This is a great tutorial. I'm pretty good at carrying reusable bags with me whenever I go shopping (they are quite ugly, though); what I'm trying to find now is how to make or where to buy small net bags to replace the plastic bags you put your fruits and veggies into.

Wendy said...

Joanna, I've made bags for fruits and veges out of sheer fabric. Hopefully you found the link at the bottom of this post to the tutorial to do just that.

nina said...

I have made several of these bags. BUT, why after sewing my sides together is one side of my opening a couple inches longer than the other side. Maybe I'am trying to make this more difficult than it really is? I'am hoping this gets to you, as my computer, and sewing skills are quite comparable. Thanks.

Wendy said...

Nina, I'm not exactly sure what you mean. Both of my sides are the same length when I do this. The BACK of the bag, though, is sometimes a very small amount longer (like less than a quarter of an inch) than the front. But once you fold it down to hem the top it gets hidden so it shouldn't matter.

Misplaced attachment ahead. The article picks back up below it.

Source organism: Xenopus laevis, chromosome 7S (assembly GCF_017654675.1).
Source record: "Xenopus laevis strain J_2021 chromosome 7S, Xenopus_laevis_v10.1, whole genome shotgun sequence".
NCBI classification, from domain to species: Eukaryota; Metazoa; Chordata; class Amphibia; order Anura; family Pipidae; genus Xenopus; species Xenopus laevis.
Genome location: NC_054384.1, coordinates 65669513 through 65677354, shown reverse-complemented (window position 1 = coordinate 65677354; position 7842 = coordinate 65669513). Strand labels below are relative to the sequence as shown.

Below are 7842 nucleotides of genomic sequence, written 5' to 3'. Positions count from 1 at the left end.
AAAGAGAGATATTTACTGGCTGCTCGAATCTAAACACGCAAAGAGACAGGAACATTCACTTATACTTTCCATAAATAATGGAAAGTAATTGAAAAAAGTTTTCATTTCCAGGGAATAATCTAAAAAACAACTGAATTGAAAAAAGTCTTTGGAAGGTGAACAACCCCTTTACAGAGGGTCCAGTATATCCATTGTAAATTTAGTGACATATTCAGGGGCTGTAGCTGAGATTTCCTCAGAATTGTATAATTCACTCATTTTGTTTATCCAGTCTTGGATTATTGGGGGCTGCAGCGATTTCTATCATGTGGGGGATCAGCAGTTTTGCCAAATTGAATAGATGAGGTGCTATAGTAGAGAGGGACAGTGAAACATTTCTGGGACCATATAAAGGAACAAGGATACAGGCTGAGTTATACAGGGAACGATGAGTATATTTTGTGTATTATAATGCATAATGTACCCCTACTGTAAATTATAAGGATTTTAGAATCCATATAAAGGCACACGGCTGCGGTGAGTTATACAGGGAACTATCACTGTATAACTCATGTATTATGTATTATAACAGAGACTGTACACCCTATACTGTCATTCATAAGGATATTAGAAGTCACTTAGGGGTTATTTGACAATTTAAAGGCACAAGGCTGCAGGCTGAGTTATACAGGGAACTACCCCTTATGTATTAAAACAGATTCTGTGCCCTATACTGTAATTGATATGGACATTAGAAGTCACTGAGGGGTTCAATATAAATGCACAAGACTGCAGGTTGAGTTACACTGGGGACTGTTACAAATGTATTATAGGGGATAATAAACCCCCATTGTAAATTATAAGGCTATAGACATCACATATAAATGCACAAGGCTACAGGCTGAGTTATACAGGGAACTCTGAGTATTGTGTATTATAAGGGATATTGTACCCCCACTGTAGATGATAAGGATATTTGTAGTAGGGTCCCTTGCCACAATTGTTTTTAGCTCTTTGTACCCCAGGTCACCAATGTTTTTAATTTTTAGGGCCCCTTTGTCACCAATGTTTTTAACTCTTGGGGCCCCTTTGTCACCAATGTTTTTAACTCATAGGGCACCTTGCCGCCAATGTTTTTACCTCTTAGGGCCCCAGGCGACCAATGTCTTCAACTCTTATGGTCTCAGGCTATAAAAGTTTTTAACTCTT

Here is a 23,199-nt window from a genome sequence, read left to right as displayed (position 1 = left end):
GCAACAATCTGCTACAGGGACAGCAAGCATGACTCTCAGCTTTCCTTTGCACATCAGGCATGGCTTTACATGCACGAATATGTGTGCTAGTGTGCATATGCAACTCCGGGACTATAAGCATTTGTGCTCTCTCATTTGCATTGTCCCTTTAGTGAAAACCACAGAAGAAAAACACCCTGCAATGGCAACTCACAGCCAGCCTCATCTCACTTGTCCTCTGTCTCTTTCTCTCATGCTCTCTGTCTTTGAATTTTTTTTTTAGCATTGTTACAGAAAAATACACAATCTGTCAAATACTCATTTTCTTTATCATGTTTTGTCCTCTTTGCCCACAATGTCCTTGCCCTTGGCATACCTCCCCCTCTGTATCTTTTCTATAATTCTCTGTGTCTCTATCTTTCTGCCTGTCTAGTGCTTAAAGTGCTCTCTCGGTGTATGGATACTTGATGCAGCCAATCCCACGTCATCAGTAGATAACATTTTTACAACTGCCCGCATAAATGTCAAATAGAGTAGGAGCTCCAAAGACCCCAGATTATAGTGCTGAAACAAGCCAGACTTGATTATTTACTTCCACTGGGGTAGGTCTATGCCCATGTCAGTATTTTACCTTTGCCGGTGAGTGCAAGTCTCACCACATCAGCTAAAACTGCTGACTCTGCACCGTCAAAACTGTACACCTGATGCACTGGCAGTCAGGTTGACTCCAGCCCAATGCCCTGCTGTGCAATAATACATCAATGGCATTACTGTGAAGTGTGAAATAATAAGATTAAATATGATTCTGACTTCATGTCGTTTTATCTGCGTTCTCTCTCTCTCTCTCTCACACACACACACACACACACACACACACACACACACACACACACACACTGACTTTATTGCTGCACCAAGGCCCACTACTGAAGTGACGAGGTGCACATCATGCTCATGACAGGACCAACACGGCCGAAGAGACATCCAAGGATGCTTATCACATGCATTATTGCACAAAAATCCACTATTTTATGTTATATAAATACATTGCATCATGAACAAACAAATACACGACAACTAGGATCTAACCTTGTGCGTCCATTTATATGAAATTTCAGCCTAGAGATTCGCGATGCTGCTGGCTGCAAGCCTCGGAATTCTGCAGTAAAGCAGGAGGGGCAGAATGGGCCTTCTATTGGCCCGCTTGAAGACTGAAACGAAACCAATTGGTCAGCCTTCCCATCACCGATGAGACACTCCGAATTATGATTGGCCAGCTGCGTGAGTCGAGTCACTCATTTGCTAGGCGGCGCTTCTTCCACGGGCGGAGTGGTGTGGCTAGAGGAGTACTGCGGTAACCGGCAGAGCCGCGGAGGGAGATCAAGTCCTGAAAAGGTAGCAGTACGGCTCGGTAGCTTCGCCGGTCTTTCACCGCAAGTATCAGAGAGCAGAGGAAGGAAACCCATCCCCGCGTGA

Does that answer your question?

Wendy said...

Nina, if that doesn't answer your question, feel free to email me directly (mamagay74 at comcast dot net) and I can try to help you out.

Term Paper said...

Very good post. I have been searching for this post since many days. Now I have implemented the same for my site.

Glenn Family Gardens said...

Cool bags! I like your site. I just posted instructions on how to make produce bags our of an old orange bag on my blog. Spot by if you can! :)

Roz said...

great bags, I use backed curtain fabric for my bags, the fabric not only keeps the heat out of your house it also keeps things cool, I put the gusset in last because I always use french seams in my shoppers, you need to turn the bag inside out to do this. the ugliest fabric can make the best looking bags, I buy bolt end fabric as it is cheaper the stores usually sell it at cost so they are not stuck with it, the handles of my bags are made out of the same fabric, I get 2 bags per meter of fabric, they make great presents and sell well at markets and fairs, Even my motherinlaw loves my bags and she hates getting handmade stuff from anyone go figure?